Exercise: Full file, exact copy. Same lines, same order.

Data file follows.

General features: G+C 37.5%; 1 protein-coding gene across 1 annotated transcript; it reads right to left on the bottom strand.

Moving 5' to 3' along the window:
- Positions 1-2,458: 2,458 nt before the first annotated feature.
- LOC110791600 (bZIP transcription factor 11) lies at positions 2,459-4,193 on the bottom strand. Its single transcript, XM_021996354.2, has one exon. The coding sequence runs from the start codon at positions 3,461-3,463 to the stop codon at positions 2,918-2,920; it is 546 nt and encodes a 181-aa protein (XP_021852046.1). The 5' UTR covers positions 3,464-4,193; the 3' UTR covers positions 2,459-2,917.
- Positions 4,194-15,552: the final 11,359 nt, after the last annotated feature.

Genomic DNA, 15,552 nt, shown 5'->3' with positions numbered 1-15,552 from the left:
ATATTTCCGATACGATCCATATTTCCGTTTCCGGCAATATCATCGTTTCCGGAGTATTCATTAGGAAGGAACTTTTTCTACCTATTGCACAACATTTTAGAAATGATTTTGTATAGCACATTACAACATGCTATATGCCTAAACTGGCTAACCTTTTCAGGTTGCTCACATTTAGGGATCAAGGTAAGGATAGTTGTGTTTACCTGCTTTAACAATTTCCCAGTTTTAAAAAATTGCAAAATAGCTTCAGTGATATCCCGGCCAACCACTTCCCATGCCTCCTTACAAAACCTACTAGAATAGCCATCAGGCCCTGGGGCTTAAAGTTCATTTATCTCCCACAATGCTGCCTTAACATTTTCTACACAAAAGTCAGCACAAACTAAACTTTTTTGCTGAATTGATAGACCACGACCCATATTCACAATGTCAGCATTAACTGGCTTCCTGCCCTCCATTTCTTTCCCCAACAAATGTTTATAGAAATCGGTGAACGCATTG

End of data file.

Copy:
General features: G+C 37.5%; 1 protein-coding gene across 1 annotated transcript; it reads right to left on the bottom strand.

Moving 5' to 3' along the window:
- Positions 1-2,458: 2,458 nt before the first annotated feature.
- LOC110791600 (bZIP transcription factor 11) lies at positions 2,459-4,193 on the bottom strand. Its single transcript, XM_021996354.2, has one exon. The coding sequence runs from the start codon at positions 3,461-3,463 to the stop codon at positions 2,918-2,920; it is 546 nt and encodes a 181-aa protein (XP_021852046.1). The 5' UTR covers positions 3,464-4,193; the 3' UTR covers positions 2,459-2,917.
- Positions 4,194-15,552: the final 11,359 nt, after the last annotated feature.

Genomic DNA, 15,552 nt, shown 5'->3' with positions numbered 1-15,552 from the left:
ATATTTCCGATACGATCCATATTTCCGTTTCCGGCAATATCATCGTTTCCGGAGTATTCATTAGGAAGGAACTTTTTCTACCTATTGCACAACATTTTAGAAATGATTTTGTATAGCACATTACAACATGCTATATGCCTAAACTGGCTAACCTTTTCAGGTTGCTCACATTTAGGGATCAAGGTAAGGATAGTTGTGTTTACCTGCTTTAACAATTTCCCAGTTTTAAAAAATTGCAAAATAGCTTCAGTGATATCCCGGCCAACCACTTCCCATGCCTCCTTACAAAACCTACTAGAATAGCCATCAGGCCCTGGGGCTTAAAGTTCATTTATCTCCCACAATGCTGCCTTAACATTTTCTACACAAAAGTCAGCACAAACTAAACTTTTTTGCTGAATTGATAGACCACGACCCATATTCACAATGTCAGCATTAACTGGCTTCCTGCCCTCCATTTCTTTCCCCAACAAATGTTTATAGAAATCGGTGAACGCATTG